By Bill Parry
Maspeth resident Adrian Bordoni, who has been a teacher for nearly 20 years, got into the community-building business in 2011. That’s when he became the executive director of Woodside on The Move, a grassroots nonprofit that is dedicated to making the community a better place to live, work and do business.
At the opening of a new state-of-the-art technology lab last year, U.S. Rep. Joe Crowley (D-Jackson Heights) said, “Woodside on the Move has been filling in the cracks around here since 1976,” the year in which the organization was founded. The group sponsors programs to further tenant advocacy, affordable housing, youth development, senior services and the arts.
It also supports the business community.
“Since we expanded our business services, you could say we operate like a Business Improvement District but without the scope,” Bordoni said. “We have programs and efforts to support local business with small business workshops where we teach banking and how to use social media.”
Woodside has gone from being a predominantly Irish and Italian neighborhood to a more multicultural one in the last couple of decades.
“We’ve seen all the changes as Woodside has become more diverse and with the changes in demographics there are different needs,” he said.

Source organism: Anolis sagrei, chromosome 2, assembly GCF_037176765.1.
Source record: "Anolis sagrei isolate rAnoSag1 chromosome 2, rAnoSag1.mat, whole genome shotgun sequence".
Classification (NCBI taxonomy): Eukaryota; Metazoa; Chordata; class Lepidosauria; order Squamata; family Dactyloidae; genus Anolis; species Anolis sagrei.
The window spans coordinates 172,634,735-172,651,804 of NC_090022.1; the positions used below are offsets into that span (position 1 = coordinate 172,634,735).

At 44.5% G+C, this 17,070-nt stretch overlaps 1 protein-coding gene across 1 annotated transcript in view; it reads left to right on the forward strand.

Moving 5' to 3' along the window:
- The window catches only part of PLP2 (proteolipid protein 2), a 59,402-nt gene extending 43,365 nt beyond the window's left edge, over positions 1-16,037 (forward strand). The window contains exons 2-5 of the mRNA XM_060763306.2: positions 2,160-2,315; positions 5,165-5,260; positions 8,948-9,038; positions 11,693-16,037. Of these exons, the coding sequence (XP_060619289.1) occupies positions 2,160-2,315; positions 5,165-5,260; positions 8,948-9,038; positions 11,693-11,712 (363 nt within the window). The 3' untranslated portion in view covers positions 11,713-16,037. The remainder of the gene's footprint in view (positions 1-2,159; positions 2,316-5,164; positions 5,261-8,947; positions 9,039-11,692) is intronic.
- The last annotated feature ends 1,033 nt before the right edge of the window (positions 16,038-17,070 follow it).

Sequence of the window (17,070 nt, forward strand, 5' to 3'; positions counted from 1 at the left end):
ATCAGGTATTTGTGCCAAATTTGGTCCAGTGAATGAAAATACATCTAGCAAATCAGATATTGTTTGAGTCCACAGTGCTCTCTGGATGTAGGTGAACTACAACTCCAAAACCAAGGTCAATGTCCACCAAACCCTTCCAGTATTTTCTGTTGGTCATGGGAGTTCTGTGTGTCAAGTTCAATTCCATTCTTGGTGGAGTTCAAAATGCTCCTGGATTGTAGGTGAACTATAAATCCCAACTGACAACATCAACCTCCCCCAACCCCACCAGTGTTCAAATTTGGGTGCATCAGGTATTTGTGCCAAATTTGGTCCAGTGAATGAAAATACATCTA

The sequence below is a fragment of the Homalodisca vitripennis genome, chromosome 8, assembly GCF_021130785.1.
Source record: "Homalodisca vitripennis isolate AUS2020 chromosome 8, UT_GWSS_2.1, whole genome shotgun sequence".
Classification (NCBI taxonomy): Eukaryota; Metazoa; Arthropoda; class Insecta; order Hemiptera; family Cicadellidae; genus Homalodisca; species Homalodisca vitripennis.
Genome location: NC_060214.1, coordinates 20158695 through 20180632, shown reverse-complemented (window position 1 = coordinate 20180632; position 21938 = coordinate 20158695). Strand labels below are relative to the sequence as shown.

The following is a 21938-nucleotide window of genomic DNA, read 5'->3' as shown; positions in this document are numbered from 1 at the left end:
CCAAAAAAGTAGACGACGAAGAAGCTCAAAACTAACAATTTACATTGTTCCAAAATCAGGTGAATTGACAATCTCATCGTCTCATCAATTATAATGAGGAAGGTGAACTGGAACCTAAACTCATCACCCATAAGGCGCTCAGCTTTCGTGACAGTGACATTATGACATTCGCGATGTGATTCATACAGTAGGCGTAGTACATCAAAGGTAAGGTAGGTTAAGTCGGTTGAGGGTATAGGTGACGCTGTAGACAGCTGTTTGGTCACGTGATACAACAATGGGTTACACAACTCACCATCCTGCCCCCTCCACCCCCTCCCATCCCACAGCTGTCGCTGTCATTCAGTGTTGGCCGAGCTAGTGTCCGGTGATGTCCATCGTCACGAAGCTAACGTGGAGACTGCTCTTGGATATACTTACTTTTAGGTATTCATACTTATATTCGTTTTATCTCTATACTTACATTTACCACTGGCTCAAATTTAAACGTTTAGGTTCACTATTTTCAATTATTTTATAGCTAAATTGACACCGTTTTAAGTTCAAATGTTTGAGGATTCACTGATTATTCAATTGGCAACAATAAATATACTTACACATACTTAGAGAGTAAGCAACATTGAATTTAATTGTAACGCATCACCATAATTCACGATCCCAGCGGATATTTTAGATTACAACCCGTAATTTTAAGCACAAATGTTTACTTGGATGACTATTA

That’s why the tech lab was so important.
“Nobody in our community should be left behind in this digital age because of cultural or economic barriers,” he said. Built with a grant of $55,000 from Time Warner Cable, the computer lab is used by users who range in age from 5 to 85.
“We have computer classes for all ages, from after-school kids to grandparents who can finally sit down and learn computers at their own pace,” Bordoni said.
Woodside on the Move also runs community events such as music festivals, Weekend Walks in concert with the Department of Transportation, the annual Taste of Woodside to promote the area’s restaurants, holiday lighting and the “Woofside” Halloween dog parade.
“I may live a few miles away in Maspeth, but I spend most of my time in Woodside,” Bordoni said. “And I still teach at Queensborough Community and John Jay College as well.”
Woodside on the Move is committed to the continued improvement of its programs and seeks new possibilities, such as economic development through tech incubators. The organization’s priorities include anything that will keep Woodside “moving towards a better, safer, and prosperous” future, he said.
And that future will include Bordoni.
“You can see that you make a difference in a job like this,” he said. “I feel like a part of the community, I go to Chamber of Commerce meetings and community board meetings. There’s always something going on around here and I can see myself staying for a long time.”